FRAY Studio and disguise creates a changing world for Disney’s Frozen – The Broadway Musical

The highest-grossing animated film of all time, Disney’s Frozen, made its stage debut on Broadway this spring at the St. James Theatre, NYC. Award-winning video design team FRAY Studio were tasked with delivering the production’s theatrical world of snow, ice and the Aurora Borealis for the stage.

Working with leading media server manufacturer disguise and real-time effects software Notch, FRAY co-founders Finn Ross and Adam Young are taking the animation magic of Disney and rendering it with full integrity in the theatre.

“Frozen is a show about transformation, a spring-time world that moves to a frozen one, a frightened woman to a self-empowered leader,” says Young.

To do this, FRAY collaborated with Set and Costume designer Christopher Oram and Richard Nutbourne Scenic Studio to develop a technique to make scenery look like stone or wood under normal theatre lighting, but then magically transforms into ice through the clever use of LED video mapping.

Ross continues, “We wanted to take the normal world of Arendelle and transform it to a glistening, crystalline, frozen space, in a way that an audience would not expect. Elsa is the centre of creating this world; we were tasked with helping bring her magic and powers to life.”

“The result is that the once-wooden textures take on an ice-like quality as light passes through the surfaces,” says Young. “Front projection then etches in delicate frost and ice patterns, allowing the set to transform in ways that do not seem possible.”


From the show’s conception, Ross and Young were set upon using disguise’s latest media server, the gx 2, supplied by WorldStage, as their control component.

“We were taking on a lot of new and unique challenges in an incredibly time-sensitive and public arena,” explains Ross. “We needed to know we had a media server team behind us 100% and that we had a server powerful enough to handle our workflow.”

Young agrees, “disguise afforded us the privilege of near 24-hour virtual support, regardless of time zones,” he says. “They had developers in the room to see how we used the software in a real-world setting, so they could best fix any issues that arose.”

The gx 2 servers come with an integrated Notch playback license, meaning that FRAY did not have to contend with dongles or additional costs to concern the show’s producers.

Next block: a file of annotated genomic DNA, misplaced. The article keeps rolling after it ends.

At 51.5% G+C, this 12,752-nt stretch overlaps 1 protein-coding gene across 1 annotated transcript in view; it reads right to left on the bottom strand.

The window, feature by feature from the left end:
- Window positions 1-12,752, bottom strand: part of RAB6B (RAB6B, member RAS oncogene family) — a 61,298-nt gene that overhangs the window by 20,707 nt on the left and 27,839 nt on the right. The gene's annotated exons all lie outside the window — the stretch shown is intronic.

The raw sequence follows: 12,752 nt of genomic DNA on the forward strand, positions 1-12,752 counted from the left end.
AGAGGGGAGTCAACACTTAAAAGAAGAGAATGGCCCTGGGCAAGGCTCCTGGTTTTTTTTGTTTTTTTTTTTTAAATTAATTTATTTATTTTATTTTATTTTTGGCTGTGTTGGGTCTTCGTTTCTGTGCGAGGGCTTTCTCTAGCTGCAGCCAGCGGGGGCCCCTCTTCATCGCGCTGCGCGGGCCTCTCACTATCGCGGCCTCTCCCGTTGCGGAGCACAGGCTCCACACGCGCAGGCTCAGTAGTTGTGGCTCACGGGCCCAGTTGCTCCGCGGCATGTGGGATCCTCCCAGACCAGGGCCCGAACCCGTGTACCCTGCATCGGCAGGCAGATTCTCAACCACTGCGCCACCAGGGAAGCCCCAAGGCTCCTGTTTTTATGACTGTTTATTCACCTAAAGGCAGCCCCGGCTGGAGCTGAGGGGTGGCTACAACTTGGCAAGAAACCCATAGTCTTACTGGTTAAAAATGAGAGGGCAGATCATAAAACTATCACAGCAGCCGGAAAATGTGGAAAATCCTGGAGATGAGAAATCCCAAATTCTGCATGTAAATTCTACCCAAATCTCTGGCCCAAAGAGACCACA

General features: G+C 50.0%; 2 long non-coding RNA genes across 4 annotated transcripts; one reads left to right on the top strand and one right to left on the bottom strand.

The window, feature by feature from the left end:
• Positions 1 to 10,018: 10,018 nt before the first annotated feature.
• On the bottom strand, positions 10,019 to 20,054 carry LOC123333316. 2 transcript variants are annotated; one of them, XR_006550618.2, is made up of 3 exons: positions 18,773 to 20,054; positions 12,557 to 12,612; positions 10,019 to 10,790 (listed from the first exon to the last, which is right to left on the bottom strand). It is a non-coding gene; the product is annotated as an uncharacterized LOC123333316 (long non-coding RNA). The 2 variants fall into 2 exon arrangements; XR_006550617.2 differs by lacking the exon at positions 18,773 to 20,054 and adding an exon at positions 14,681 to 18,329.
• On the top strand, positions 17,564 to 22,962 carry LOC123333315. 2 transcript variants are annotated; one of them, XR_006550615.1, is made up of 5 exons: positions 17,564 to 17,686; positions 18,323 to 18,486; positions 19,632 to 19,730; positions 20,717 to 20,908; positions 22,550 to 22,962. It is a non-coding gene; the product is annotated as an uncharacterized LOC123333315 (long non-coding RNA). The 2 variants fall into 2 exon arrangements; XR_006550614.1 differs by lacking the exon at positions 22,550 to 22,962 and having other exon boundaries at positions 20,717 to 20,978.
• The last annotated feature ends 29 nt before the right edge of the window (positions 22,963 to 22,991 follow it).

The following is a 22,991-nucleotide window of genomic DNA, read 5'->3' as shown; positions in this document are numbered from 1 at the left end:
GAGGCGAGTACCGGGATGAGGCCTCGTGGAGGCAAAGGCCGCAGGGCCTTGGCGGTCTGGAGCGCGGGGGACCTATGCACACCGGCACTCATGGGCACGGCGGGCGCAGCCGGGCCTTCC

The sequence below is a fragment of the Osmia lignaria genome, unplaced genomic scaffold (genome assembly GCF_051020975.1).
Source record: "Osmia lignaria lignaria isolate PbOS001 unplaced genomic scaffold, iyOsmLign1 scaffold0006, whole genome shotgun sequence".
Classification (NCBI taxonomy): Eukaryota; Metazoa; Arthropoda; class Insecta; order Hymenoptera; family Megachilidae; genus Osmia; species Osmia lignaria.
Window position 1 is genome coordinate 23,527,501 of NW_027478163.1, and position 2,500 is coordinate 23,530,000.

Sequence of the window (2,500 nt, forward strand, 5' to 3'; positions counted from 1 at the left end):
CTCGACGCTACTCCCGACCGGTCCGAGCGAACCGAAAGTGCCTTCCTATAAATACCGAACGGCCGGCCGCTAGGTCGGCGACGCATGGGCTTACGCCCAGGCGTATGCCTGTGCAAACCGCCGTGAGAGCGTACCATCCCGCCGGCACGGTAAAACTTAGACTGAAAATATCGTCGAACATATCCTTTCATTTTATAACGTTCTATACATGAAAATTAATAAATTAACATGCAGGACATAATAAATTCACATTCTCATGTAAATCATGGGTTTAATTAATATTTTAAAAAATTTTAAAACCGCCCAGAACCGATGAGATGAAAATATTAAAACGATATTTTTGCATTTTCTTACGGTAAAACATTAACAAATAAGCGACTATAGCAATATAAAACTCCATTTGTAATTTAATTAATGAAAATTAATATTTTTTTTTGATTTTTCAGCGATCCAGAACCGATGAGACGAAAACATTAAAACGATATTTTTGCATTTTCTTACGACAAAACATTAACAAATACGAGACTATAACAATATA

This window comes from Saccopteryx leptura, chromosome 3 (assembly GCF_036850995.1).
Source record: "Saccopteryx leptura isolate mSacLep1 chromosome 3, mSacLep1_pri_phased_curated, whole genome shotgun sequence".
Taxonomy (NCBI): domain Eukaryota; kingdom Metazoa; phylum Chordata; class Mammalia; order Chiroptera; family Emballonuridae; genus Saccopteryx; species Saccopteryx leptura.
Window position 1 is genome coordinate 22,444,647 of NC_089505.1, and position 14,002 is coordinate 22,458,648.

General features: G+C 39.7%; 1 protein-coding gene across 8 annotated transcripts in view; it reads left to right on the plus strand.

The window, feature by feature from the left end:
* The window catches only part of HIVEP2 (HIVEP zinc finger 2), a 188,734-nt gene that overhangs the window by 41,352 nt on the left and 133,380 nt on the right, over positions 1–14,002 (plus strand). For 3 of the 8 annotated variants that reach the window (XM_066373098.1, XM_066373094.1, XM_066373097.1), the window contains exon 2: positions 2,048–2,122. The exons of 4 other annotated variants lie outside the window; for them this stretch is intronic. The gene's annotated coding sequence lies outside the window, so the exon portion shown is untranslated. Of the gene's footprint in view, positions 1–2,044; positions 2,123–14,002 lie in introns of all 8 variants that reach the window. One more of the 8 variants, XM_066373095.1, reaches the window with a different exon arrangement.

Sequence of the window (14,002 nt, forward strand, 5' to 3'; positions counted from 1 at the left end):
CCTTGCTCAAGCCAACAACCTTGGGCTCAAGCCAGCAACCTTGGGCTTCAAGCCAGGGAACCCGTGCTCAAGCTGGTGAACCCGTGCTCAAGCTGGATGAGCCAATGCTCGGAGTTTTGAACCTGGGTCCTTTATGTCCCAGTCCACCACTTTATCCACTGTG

“The gx 2 has been built purposefully to allow for complex, real-time graphics,” says Young. “The component parts inside the gx 2 allow for increased head room for graphics processing. This meant that we could develop the Notch blocks much further than we previously thought we could. It allowed us to fill the block with extra details, grading and a level of finish that we previously wouldn’t have been able to achieve on a conventional machine. By using the gx 2 we didn’t have to limit the art of the show.”

Weaving throughout the show, across the set’s 12m x 9m LED backdrop, is one of the production’s most jaw-dropping effects – a constantly shifting, immensely intricate and entirely live rendering of the Aurora Borealis, or Northern Lights. “It was revolutionary for me to see content shift in shape, speed and colour, with no cross-fade and no locking timecode. Being able to instantly respond to an idea in the moment was liberating,” says Ross.

“Night after night, the Aurora is unique and never repeats itself as it’s not on a loop,” he says. “It’s live generated using Notch, meaning no two audiences will ever experience exactly the same show.”

By using live rendering, FRAY was also able to overcome what would usually be a lengthy animation process, avoiding large files and keeping to a fast-paced workflow.

“We also used Notch to drive any snow in the show so it could be easily cued to ever-changing music, lines, scene changes etc, as we went through the show’s six months of development. It also drove a lot of the animation of ice textures, keeping the whole process fast and flexible,” says Ross.

“We have done a lot of development with Notch and disguise to optimise how they work together,” says Young. “For Frozen, we knew Notch was going to be part of the show and the show has a lot of big canvases, so we needed the power of the gx 2s.”

Frozen is playing at the St. James Theatre, Broadway. For more information and tickets visit

Photos: © Deen Van Meer